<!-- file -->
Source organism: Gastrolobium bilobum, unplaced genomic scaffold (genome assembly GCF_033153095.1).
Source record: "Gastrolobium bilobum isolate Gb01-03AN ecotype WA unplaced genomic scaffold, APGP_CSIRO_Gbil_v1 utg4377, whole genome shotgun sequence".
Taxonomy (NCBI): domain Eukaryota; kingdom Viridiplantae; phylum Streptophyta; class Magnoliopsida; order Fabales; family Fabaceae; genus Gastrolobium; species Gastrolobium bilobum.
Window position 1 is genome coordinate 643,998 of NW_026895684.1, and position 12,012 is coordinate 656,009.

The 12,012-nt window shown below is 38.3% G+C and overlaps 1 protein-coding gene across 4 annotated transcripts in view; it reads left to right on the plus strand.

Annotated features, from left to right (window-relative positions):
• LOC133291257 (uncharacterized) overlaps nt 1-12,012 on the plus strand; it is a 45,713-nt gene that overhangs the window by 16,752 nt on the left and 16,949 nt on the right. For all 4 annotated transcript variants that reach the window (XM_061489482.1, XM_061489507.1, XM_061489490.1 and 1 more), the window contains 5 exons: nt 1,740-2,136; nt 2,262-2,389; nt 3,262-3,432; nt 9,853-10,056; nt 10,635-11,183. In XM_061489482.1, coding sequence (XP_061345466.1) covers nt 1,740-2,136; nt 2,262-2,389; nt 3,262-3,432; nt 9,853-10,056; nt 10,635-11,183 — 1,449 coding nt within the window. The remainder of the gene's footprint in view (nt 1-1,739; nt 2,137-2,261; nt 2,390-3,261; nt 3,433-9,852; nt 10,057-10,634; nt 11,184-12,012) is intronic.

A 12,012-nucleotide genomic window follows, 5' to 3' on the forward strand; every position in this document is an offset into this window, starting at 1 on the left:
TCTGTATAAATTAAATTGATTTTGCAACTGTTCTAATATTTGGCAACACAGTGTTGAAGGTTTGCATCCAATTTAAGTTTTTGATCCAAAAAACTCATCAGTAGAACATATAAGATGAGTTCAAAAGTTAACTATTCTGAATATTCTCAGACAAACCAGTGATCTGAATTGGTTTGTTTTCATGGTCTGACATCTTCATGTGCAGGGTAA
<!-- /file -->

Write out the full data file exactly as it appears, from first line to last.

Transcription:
Source organism: Gastrolobium bilobum, unplaced genomic scaffold (genome assembly GCF_033153095.1).
Source record: "Gastrolobium bilobum isolate Gb01-03AN ecotype WA unplaced genomic scaffold, APGP_CSIRO_Gbil_v1 utg4377, whole genome shotgun sequence".
Taxonomy (NCBI): domain Eukaryota; kingdom Viridiplantae; phylum Streptophyta; class Magnoliopsida; order Fabales; family Fabaceae; genus Gastrolobium; species Gastrolobium bilobum.
Window position 1 is genome coordinate 643,998 of NW_026895684.1, and position 12,012 is coordinate 656,009.

The 12,012-nt window shown below is 38.3% G+C and overlaps 1 protein-coding gene across 4 annotated transcripts in view; it reads left to right on the plus strand.

Annotated features, from left to right (window-relative positions):
• LOC133291257 (uncharacterized) overlaps nt 1-12,012 on the plus strand; it is a 45,713-nt gene that overhangs the window by 16,752 nt on the left and 16,949 nt on the right. For all 4 annotated transcript variants that reach the window (XM_061489482.1, XM_061489507.1, XM_061489490.1 and 1 more), the window contains 5 exons: nt 1,740-2,136; nt 2,262-2,389; nt 3,262-3,432; nt 9,853-10,056; nt 10,635-11,183. In XM_061489482.1, coding sequence (XP_061345466.1) covers nt 1,740-2,136; nt 2,262-2,389; nt 3,262-3,432; nt 9,853-10,056; nt 10,635-11,183 — 1,449 coding nt within the window. The remainder of the gene's footprint in view (nt 1-1,739; nt 2,137-2,261; nt 2,390-3,261; nt 3,433-9,852; nt 10,057-10,634; nt 11,184-12,012) is intronic.

A 12,012-nucleotide genomic window follows, 5' to 3' on the forward strand; every position in this document is an offset into this window, starting at 1 on the left:
TCTGTATAAATTAAATTGATTTTGCAACTGTTCTAATATTTGGCAACACAGTGTTGAAGGTTTGCATCCAATTTAAGTTTTTGATCCAAAAAACTCATCAGTAGAACATATAAGATGAGTTCAAAAGTTAACTATTCTGAATATTCTCAGACAAACCAGTGATCTGAATTGGTTTGTTTTCATGGTCTGACATCTTCATGTGCAGGGTAA